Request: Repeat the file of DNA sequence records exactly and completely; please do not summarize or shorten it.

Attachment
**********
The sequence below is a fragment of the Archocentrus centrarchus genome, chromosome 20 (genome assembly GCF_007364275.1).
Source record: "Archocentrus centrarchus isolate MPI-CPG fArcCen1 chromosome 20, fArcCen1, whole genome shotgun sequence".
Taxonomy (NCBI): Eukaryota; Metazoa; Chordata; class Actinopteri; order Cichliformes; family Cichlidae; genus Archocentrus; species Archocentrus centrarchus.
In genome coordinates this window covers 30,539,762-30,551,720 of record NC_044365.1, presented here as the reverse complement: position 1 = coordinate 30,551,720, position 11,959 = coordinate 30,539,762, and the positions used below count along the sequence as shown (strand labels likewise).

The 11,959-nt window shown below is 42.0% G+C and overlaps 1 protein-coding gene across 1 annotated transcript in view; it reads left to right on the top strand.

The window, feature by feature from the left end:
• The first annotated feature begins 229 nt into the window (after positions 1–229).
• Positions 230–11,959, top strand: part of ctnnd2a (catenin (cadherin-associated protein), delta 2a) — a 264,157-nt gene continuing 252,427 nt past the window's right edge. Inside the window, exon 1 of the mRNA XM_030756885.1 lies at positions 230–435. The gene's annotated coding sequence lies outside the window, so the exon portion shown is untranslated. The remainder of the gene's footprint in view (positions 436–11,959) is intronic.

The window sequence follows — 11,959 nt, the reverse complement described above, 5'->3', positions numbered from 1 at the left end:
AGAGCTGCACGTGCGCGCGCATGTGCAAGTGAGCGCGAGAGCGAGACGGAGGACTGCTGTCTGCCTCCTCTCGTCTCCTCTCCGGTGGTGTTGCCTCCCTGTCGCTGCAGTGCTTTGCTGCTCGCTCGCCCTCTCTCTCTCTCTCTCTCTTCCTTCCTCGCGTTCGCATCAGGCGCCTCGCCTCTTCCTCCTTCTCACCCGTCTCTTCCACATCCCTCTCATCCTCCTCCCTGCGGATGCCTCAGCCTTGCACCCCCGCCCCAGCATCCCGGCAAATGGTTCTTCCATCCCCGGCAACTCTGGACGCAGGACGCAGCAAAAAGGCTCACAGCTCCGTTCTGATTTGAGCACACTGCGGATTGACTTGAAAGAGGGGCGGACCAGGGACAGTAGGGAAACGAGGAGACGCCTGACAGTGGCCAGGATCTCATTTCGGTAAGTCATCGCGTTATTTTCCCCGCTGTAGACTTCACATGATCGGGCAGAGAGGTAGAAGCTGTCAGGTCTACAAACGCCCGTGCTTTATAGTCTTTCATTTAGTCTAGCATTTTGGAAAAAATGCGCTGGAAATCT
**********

The sequence below is a fragment of the Archocentrus centrarchus genome, chromosome 20 (genome assembly GCF_007364275.1).
Source record: "Archocentrus centrarchus isolate MPI-CPG fArcCen1 chromosome 20, fArcCen1, whole genome shotgun sequence".
Taxonomy (NCBI): Eukaryota; Metazoa; Chordata; class Actinopteri; order Cichliformes; family Cichlidae; genus Archocentrus; species Archocentrus centrarchus.
In genome coordinates this window covers 30,539,762-30,551,720 of record NC_044365.1, presented here as the reverse complement: position 1 = coordinate 30,551,720, position 11,959 = coordinate 30,539,762, and the positions used below count along the sequence as shown (strand labels likewise).

The 11,959-nt window shown below is 42.0% G+C and overlaps 1 protein-coding gene across 1 annotated transcript in view; it reads left to right on the top strand.

The window, feature by feature from the left end:
• The first annotated feature begins 229 nt into the window (after positions 1–229).
• Positions 230–11,959, top strand: part of ctnnd2a (catenin (cadherin-associated protein), delta 2a) — a 264,157-nt gene continuing 252,427 nt past the window's right edge. Inside the window, exon 1 of the mRNA XM_030756885.1 lies at positions 230–435. The gene's annotated coding sequence lies outside the window, so the exon portion shown is untranslated. The remainder of the gene's footprint in view (positions 436–11,959) is intronic.

The window sequence follows — 11,959 nt, the reverse complement described above, 5'->3', positions numbered from 1 at the left end:
AGAGCTGCACGTGCGCGCGCATGTGCAAGTGAGCGCGAGAGCGAGACGGAGGACTGCTGTCTGCCTCCTCTCGTCTCCTCTCCGGTGGTGTTGCCTCCCTGTCGCTGCAGTGCTTTGCTGCTCGCTCGCCCTCTCTCTCTCTCTCTCTCTTCCTTCCTCGCGTTCGCATCAGGCGCCTCGCCTCTTCCTCCTTCTCACCCGTCTCTTCCACATCCCTCTCATCCTCCTCCCTGCGGATGCCTCAGCCTTGCACCCCCGCCCCAGCATCCCGGCAAATGGTTCTTCCATCCCCGGCAACTCTGGACGCAGGACGCAGCAAAAAGGCTCACAGCTCCGTTCTGATTTGAGCACACTGCGGATTGACTTGAAAGAGGGGCGGACCAGGGACAGTAGGGAAACGAGGAGACGCCTGACAGTGGCCAGGATCTCATTTCGGTAAGTCATCGCGTTATTTTCCCCGCTGTAGACTTCACATGATCGGGCAGAGAGGTAGAAGCTGTCAGGTCTACAAACGCCCGTGCTTTATAGTCTTTCATTTAGTCTAGCATTTTGGAAAAAATGCGCTGGAAATCT